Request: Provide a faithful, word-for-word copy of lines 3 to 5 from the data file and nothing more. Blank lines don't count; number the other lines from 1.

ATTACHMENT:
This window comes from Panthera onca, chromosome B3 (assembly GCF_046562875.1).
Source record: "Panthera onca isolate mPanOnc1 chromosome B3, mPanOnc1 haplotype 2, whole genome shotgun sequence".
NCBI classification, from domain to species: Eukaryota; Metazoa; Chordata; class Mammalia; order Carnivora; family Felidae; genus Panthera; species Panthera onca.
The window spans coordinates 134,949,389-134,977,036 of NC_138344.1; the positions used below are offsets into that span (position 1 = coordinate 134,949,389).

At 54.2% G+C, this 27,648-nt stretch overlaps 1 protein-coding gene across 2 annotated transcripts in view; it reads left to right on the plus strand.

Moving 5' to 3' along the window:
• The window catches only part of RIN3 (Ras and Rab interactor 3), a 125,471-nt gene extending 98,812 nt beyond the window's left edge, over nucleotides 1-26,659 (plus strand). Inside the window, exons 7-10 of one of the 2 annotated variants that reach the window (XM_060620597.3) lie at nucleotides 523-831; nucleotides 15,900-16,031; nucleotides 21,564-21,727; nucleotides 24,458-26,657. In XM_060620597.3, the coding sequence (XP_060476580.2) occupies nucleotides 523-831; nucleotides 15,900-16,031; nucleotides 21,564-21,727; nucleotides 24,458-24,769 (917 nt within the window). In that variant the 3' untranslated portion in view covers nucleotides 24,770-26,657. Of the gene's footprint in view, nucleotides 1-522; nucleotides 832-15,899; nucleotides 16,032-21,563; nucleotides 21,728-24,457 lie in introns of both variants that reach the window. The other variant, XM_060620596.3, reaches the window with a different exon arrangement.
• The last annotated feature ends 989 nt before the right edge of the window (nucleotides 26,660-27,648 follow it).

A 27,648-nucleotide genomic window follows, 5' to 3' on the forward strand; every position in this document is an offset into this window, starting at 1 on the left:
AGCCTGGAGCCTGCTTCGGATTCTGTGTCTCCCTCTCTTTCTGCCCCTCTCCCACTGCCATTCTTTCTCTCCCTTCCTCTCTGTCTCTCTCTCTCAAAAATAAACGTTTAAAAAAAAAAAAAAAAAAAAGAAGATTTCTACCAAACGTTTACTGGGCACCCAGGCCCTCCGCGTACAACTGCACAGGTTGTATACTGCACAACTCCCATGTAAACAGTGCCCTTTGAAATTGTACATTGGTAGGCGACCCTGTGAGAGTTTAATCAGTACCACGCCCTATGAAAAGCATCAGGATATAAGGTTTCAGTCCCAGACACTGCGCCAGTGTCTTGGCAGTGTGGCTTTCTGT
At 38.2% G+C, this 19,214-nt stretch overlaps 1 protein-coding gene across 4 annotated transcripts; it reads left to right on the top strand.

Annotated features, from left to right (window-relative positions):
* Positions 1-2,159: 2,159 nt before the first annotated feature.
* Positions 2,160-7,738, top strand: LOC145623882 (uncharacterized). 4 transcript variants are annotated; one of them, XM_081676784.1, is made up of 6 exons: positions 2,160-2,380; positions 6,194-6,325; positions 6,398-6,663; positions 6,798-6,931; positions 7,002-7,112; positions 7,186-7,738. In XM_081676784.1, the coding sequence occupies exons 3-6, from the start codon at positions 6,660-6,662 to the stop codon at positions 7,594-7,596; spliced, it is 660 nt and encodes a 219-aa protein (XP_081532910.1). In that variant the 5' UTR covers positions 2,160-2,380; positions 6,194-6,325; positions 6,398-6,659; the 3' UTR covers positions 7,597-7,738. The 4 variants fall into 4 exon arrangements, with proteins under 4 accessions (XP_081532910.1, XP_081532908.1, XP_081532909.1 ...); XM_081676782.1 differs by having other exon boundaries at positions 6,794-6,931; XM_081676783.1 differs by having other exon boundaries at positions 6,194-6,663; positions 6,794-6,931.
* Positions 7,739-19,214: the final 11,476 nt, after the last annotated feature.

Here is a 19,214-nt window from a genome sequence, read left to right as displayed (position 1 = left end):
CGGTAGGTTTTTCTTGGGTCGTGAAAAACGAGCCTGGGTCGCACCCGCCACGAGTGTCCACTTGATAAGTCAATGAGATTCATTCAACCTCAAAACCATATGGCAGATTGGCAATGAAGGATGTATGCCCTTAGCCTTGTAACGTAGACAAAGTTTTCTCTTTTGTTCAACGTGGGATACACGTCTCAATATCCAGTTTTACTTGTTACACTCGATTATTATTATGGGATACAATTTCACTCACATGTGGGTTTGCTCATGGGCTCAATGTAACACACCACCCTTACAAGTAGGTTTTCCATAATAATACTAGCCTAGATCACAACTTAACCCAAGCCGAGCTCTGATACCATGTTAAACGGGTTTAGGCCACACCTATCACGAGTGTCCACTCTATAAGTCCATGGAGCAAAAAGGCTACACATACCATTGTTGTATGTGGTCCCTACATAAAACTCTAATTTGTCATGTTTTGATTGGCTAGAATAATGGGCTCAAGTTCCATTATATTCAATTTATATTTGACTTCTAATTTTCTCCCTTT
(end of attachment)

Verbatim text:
NCBI classification, from domain to species: Eukaryota; Metazoa; Chordata; class Mammalia; order Carnivora; family Felidae; genus Panthera; species Panthera onca.
The window spans coordinates 134,949,389-134,977,036 of NC_138344.1; the positions used below are offsets into that span (position 1 = coordinate 134,949,389).

At 54.2% G+C, this 27,648-nt stretch overlaps 1 protein-coding gene across 2 annotated transcripts in view; it reads left to right on the plus strand.